I knew Miss Smith intimately the last thirteen years of her life. […] Life was serious, real, to her. She walked with her feet on terra firma, not in the clouds. She was a woman of high sentiment, but not sentimental. She never uttered diatribes against married life, but she always commended it; yet she was content to remain unmarried, fully persuaded that was the life God meant for her.
John M. Greene, “An Address at the Centennial of the Birth of Sophia Smith,” 27 May 1896, p. 17f.
I began keeping a diary in 1963, the same year my mom took me downtown to hear Martin Luther King’s magnificent speech. A natural historian, I love to document events and cherish others who do so. Part of my original motivation that summer was wanting to chronicle what was happening around me. I was also motivated by the sheer idiocy of the local news media which had described the upcoming March on Washington for Jobs and Freedom as a lawless dangerous occurrence, liable to “cause unrest and riot among the Negros and imperil the windows of downtown storefronts.” No violence occurred at that march, the newspaper pundits were proven wrong. In fact it ended up being a hugely positive turning point, ushering in the Voting Rights Act and much more social progress, until King’s brutal murder in 1968.Now someone will save my journals, and collected papers, for posterity, and I’m thrilled. I just signed an agreement with Smith College to house my papers – collected articles, correspondence, and other filed documents, which represent my 40+ years of activism in a wide span of social justice (housing, peace, Latin American solidarity, environmental, LGBT, women’s, civil rights) movements. Some of my articles from the 70s are already deposited at the Lesbian Herstory Archives, founded by one of my long-time heroines and literary inspirations, Joan Nestle. But I’m not a lesbian nor is my life’s work only focused on lesbians so while I’m proud my papers from the early 1980s about the Seneca Women’s Peace Camp are there, it didn’t make sense to ask them to take any more of my collection. Then I thought about donating the papers to one of several bisexual history archives (east or west coast) but there are more than bisexual papers in my collection. I also thought of donating them somewhere in my hometown, Washington, DC. But the Rainbow History Archives does’t currently have the capacity Smith does, and it felt great to be among so much women’s history, nestled in those mountains of Western Massachusetts among all those women’s schools.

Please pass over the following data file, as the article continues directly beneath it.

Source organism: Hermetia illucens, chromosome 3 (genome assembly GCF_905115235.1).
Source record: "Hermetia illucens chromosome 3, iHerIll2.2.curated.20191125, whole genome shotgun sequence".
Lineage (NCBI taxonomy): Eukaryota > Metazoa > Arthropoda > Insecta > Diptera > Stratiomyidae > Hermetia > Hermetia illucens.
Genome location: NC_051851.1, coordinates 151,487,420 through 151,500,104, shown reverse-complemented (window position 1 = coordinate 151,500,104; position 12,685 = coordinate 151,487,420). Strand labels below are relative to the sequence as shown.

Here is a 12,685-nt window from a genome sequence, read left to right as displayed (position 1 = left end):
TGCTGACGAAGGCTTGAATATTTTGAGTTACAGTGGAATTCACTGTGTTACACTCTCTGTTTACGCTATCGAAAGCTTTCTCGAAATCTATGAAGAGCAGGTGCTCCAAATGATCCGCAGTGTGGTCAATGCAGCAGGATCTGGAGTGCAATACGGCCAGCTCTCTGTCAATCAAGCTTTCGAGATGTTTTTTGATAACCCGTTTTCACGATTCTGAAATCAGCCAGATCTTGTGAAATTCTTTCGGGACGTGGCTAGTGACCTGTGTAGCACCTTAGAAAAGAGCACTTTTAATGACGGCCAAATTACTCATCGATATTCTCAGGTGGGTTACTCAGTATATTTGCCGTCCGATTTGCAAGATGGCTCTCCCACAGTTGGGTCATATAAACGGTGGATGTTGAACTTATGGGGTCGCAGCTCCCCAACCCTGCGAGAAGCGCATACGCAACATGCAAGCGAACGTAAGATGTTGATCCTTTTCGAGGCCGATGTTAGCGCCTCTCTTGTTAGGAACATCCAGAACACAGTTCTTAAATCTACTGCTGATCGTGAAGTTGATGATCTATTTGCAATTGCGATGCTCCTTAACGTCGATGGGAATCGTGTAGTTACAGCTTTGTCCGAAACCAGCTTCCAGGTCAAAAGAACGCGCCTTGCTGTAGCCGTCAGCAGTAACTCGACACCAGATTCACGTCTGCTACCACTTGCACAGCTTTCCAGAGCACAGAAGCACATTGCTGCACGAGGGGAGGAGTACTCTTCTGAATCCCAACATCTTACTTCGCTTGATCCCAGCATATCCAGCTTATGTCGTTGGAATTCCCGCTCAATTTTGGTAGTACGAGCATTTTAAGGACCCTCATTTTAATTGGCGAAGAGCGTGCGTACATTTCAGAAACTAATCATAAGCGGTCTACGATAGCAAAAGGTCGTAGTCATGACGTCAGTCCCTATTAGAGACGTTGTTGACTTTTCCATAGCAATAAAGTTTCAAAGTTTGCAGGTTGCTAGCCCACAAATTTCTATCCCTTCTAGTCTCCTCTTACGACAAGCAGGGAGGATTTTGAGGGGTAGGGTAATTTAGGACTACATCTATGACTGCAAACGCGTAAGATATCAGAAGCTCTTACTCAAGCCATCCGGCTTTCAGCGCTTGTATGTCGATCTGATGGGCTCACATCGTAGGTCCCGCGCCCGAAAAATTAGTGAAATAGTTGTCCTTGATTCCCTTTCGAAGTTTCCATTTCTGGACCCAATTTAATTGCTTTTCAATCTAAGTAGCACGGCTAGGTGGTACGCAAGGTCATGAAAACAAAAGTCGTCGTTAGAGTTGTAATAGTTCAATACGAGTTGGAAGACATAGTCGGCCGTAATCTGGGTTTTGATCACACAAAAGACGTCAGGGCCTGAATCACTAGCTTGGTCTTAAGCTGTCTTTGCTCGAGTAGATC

It wasn’t easy getting to this place. In fact it took over three years of agony, dealing with a storage unit several miles from my house filled with file cabinets, bookcases and boxes that I poured through month after month, with the assistance of several valiant college interns. We weeded and winnowed, saying goodbye to precious photographs and one-of-a-kind rare ‘zines, etc. Finally, at the end of this past August, I successfully shipped 29 boxes up to Smith and the next stage of my life, sans boxes and storage unit began. Hurrah, hurrah ! The folks at White Oak Storage Plus, Zack and Gloria and their assistant Sarita, were grand. They held my hand through the whole process, even helped me avoid scheduling the boxes shipping date so it didn’t coincide with one of their famous auctions (see Storage Wars, a reality tv special on this strange American phenomena of what happens when hoarding meets death, bankruptcy and the consequent blind bidding on other peoples’ “stuff”).
as well as Katie Meixner (intern extraordinaire) and Claudia Ramos (earlier intern who helped with the first stages several years ago), to Heather Harts’horn who inspired this whole project to begin with, and to Joan Biren, my long-time neighbor, colleague, and friend, whose earlier relationship with Smith’s collection originally inspired me to send my papers there.
Sometime soon I hope to have a fun citation on Smith’s special collections website like Joan Biren’s link , after the wonderful Sophia Smith Archives staff unpack my boxes and figure out how to describe what’s in them for future researchers to harvest. The collection will house my writings and research files, and eventually hold my 50+ years of journals, after I’m gone. I confess I do fantasize about young researchers finding treasurable nuggets in a way distant future, after I’ve long ago joined the ranks of the ancestors and my legacy is complete.
For those of you wanting to see more of this marvelous collection, check out these links: http://www.smith.edu/libraries/libs/ssc/video.html